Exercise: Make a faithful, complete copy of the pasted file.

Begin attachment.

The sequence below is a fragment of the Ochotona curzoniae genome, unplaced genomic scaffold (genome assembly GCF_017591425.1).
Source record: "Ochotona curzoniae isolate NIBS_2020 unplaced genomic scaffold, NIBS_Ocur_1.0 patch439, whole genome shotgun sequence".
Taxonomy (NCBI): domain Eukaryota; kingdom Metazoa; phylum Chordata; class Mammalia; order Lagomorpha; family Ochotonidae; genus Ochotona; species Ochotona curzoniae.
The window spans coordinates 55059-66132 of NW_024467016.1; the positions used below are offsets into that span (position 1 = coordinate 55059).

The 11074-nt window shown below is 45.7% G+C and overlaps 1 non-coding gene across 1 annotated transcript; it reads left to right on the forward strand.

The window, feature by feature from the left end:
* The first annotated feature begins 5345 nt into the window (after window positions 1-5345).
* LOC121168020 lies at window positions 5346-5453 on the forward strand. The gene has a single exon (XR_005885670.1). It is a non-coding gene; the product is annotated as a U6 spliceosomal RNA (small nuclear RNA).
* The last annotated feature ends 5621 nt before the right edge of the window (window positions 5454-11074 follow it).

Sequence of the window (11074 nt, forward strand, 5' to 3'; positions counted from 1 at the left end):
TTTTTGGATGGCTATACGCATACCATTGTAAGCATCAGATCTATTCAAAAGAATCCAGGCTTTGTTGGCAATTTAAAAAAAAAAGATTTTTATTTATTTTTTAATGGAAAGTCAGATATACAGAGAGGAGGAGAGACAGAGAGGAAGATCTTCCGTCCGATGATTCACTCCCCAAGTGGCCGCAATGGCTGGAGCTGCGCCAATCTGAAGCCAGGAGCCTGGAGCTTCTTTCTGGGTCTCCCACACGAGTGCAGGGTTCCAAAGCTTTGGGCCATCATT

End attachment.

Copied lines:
The sequence below is a fragment of the Ochotona curzoniae genome, unplaced genomic scaffold (genome assembly GCF_017591425.1).
Source record: "Ochotona curzoniae isolate NIBS_2020 unplaced genomic scaffold, NIBS_Ocur_1.0 patch439, whole genome shotgun sequence".
Taxonomy (NCBI): domain Eukaryota; kingdom Metazoa; phylum Chordata; class Mammalia; order Lagomorpha; family Ochotonidae; genus Ochotona; species Ochotona curzoniae.
The window spans coordinates 55059-66132 of NW_024467016.1; the positions used below are offsets into that span (position 1 = coordinate 55059).

The 11074-nt window shown below is 45.7% G+C and overlaps 1 non-coding gene across 1 annotated transcript; it reads left to right on the forward strand.

The window, feature by feature from the left end:
* The first annotated feature begins 5345 nt into the window (after window positions 1-5345).
* LOC121168020 lies at window positions 5346-5453 on the forward strand. The gene has a single exon (XR_005885670.1). It is a non-coding gene; the product is annotated as a U6 spliceosomal RNA (small nuclear RNA).
* The last annotated feature ends 5621 nt before the right edge of the window (window positions 5454-11074 follow it).

Sequence of the window (11074 nt, forward strand, 5' to 3'; positions counted from 1 at the left end):
TTTTTGGATGGCTATACGCATACCATTGTAAGCATCAGATCTATTCAAAAGAATCCAGGCTTTGTTGGCAATTTAAAAAAAAAAGATTTTTATTTATTTTTTAATGGAAAGTCAGATATACAGAGAGGAGGAGAGACAGAGAGGAAGATCTTCCGTCCGATGATTCACTCCCCAAGTGGCCGCAATGGCTGGAGCTGCGCCAATCTGAAGCCAGGAGCCTGGAGCTTCTTTCTGGGTCTCCCACACGAGTGCAGGGTTCCAAAGCTTTGGGCCATCATT